Most of the streets are pedestrianized and wind their way through the historic heart of the city, all among medieval churches, palaces, bars, and restaurants.
The Plaza del Castillo is the center and exactly there, is where Ernest Hemingway used to sit and drink coffee while working on his book “Fiesta”.
In the Casco Viejo of Pamplona, you can see the cathedral, the church of San Nicolas, the church of San Saturnino, the church of San Lorenzo, the town hall, and the Museum of Navarra.
Located in the Old Quarter of Pamplona, the Cathedral of Santa María la Real is probably the monument that contains the greatest amount of historical and artistic treasures in the city.
The cathedral is part of the cathedral museum. This museum contains not only the most common buildings of other cathedrals such as the church, the cloister, and the sacristy but also preserves the cillería, the refectory, the chapel, the kitchen, and the dormitories.
Although the spaces that can be visited today were built at different times, most of the cathedral was built during the fourteenth and fifteenth centuries.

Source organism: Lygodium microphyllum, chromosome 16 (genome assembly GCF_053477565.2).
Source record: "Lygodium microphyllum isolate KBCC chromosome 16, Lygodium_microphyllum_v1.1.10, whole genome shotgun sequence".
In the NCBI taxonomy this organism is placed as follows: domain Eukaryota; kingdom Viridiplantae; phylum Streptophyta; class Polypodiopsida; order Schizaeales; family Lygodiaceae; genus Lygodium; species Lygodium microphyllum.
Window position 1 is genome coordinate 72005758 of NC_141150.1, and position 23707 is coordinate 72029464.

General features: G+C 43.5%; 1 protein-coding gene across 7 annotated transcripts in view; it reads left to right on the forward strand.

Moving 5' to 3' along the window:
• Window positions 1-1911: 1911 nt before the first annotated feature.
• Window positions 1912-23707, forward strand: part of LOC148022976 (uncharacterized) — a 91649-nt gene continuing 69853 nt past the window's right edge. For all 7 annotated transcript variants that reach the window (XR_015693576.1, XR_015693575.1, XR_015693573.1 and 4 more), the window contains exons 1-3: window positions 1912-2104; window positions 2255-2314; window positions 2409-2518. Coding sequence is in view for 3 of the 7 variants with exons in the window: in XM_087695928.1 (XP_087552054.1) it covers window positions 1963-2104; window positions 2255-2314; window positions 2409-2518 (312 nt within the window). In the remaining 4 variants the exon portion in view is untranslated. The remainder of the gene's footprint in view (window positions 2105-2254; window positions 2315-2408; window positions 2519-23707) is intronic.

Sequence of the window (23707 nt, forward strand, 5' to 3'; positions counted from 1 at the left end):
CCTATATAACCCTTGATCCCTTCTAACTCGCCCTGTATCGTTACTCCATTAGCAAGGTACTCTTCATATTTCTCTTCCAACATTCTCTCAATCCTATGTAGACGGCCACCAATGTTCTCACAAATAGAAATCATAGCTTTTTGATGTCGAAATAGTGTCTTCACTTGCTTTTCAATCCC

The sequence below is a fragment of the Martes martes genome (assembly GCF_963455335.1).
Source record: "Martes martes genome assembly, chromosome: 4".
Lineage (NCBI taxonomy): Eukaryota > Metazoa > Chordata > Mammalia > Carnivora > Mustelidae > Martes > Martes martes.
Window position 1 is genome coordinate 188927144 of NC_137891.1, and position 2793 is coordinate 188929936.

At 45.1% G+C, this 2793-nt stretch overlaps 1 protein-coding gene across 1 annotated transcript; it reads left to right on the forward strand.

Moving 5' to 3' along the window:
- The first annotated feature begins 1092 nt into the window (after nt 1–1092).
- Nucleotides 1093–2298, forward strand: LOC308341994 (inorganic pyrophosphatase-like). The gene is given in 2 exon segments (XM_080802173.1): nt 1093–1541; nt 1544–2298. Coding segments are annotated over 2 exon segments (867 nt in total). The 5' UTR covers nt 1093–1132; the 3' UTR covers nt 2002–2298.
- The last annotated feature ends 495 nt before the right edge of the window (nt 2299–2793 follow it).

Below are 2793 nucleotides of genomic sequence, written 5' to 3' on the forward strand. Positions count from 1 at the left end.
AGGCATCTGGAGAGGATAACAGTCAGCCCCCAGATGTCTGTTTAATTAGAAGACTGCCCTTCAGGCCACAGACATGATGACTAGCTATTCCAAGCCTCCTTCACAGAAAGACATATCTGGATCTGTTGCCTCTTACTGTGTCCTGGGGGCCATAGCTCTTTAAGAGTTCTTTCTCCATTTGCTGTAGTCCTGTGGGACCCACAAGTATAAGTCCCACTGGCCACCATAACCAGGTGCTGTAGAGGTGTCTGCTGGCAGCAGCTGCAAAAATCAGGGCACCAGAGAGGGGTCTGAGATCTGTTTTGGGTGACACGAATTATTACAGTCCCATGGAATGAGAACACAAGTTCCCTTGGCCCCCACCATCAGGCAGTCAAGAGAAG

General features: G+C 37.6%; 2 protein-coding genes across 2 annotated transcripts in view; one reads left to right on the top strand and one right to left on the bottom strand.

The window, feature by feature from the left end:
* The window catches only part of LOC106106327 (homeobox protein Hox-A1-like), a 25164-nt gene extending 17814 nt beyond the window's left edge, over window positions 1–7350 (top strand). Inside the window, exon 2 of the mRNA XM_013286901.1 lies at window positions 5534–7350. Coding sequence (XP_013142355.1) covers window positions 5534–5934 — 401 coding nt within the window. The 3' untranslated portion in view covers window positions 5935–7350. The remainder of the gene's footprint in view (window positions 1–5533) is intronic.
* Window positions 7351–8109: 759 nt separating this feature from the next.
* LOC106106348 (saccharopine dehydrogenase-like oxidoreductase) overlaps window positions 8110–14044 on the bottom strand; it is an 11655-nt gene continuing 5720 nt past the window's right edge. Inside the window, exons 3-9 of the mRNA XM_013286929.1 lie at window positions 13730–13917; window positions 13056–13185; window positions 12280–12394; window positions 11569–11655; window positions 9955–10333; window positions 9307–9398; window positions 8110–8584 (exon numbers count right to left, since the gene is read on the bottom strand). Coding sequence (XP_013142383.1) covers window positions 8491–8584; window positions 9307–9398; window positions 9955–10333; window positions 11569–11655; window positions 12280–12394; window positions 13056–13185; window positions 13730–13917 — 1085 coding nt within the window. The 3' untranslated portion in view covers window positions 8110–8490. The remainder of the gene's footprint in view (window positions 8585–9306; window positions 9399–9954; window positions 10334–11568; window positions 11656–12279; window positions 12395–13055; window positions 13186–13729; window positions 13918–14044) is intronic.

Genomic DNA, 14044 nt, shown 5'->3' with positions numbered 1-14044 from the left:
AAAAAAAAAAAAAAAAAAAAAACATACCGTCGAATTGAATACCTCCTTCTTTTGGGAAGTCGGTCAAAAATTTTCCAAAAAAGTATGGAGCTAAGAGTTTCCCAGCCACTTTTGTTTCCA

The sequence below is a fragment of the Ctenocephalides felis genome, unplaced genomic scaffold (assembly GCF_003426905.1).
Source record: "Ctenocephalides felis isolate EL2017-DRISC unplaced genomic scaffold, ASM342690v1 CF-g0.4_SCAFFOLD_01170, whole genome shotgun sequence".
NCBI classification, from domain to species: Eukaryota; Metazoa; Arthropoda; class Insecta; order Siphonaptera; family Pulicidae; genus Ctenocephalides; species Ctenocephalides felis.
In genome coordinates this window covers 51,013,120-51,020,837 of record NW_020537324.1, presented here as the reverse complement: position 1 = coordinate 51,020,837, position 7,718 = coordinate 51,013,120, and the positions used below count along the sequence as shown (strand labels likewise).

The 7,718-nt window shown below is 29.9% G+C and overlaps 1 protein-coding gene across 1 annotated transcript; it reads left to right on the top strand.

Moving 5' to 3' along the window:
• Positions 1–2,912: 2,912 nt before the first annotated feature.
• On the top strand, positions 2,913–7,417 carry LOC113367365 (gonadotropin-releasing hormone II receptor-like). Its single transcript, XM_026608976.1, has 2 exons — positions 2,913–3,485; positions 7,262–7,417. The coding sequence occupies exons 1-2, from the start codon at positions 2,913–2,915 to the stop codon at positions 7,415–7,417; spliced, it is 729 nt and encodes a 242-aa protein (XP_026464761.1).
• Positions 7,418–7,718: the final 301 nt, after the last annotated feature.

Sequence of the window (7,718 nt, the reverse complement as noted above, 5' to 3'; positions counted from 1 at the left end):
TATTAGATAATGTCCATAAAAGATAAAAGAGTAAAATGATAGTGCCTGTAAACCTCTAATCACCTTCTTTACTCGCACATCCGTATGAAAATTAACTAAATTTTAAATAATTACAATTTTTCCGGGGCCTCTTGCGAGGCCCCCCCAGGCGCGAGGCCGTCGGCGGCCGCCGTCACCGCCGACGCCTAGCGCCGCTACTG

A Roman temple was previously located in the same place.
In front of the cathedral’s presbytery is the mausoleum of King Charles III and his wife. Charles III was responsible for the unification of the city in 1423.
Under his tomb, there is a crypt with the remains of all the kings of the Kingdom of Navarre since 1134, but unfortunately, it is not open to the public.
It is probably best known as the icon of the San Fermin festival since this is where it begins. The Pamplona City Hall is located in the center of the Casco Viejo.
King Carlos III ordered its construction in 1423 at the point where the neighbourhoods of the three ethnic groups met, as a symbol of peace. Since then, the seat of the municipal government has been in this same location.